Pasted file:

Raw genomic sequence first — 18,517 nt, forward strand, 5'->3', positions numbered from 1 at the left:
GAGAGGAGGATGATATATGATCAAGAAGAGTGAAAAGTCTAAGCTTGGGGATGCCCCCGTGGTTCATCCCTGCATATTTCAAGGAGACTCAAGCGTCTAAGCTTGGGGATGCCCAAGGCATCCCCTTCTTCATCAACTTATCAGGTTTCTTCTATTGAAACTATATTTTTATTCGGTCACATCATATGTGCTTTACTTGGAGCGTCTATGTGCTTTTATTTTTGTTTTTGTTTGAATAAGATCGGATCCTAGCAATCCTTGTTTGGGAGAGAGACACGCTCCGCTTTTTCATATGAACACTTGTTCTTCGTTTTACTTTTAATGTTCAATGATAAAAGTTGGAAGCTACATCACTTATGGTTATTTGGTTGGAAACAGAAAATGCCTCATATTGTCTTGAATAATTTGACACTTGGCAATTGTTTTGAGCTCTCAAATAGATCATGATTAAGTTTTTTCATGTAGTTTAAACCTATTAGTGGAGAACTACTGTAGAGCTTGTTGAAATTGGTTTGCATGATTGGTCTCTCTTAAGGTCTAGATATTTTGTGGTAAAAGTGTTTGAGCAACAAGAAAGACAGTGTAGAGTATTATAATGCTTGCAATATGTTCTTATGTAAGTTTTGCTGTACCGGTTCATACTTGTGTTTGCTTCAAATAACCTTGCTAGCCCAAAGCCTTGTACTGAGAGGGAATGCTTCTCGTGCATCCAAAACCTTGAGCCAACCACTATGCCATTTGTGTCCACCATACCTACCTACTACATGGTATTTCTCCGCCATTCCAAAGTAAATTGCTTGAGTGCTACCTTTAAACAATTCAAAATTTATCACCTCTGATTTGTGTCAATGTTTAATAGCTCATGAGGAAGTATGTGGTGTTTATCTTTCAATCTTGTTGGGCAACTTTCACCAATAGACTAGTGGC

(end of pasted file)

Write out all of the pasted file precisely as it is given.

Raw genomic sequence first — 18,517 nt, forward strand, 5'->3', positions numbered from 1 at the left:
GAGAGGAGGATGATATATGATCAAGAAGAGTGAAAAGTCTAAGCTTGGGGATGCCCCCGTGGTTCATCCCTGCATATTTCAAGGAGACTCAAGCGTCTAAGCTTGGGGATGCCCAAGGCATCCCCTTCTTCATCAACTTATCAGGTTTCTTCTATTGAAACTATATTTTTATTCGGTCACATCATATGTGCTTTACTTGGAGCGTCTATGTGCTTTTATTTTTGTTTTTGTTTGAATAAGATCGGATCCTAGCAATCCTTGTTTGGGAGAGAGACACGCTCCGCTTTTTCATATGAACACTTGTTCTTCGTTTTACTTTTAATGTTCAATGATAAAAGTTGGAAGCTACATCACTTATGGTTATTTGGTTGGAAACAGAAAATGCCTCATATTGTCTTGAATAATTTGACACTTGGCAATTGTTTTGAGCTCTCAAATAGATCATGATTAAGTTTTTTCATGTAGTTTAAACCTATTAGTGGAGAACTACTGTAGAGCTTGTTGAAATTGGTTTGCATGATTGGTCTCTCTTAAGGTCTAGATATTTTGTGGTAAAAGTGTTTGAGCAACAAGAAAGACAGTGTAGAGTATTATAATGCTTGCAATATGTTCTTATGTAAGTTTTGCTGTACCGGTTCATACTTGTGTTTGCTTCAAATAACCTTGCTAGCCCAAAGCCTTGTACTGAGAGGGAATGCTTCTCGTGCATCCAAAACCTTGAGCCAACCACTATGCCATTTGTGTCCACCATACCTACCTACTACATGGTATTTCTCCGCCATTCCAAAGTAAATTGCTTGAGTGCTACCTTTAAACAATTCAAAATTTATCACCTCTGATTTGTGTCAATGTTTAATAGCTCATGAGGAAGTATGTGGTGTTTATCTTTCAATCTTGTTGGGCAACTTTCACCAATAGACTAGTGGC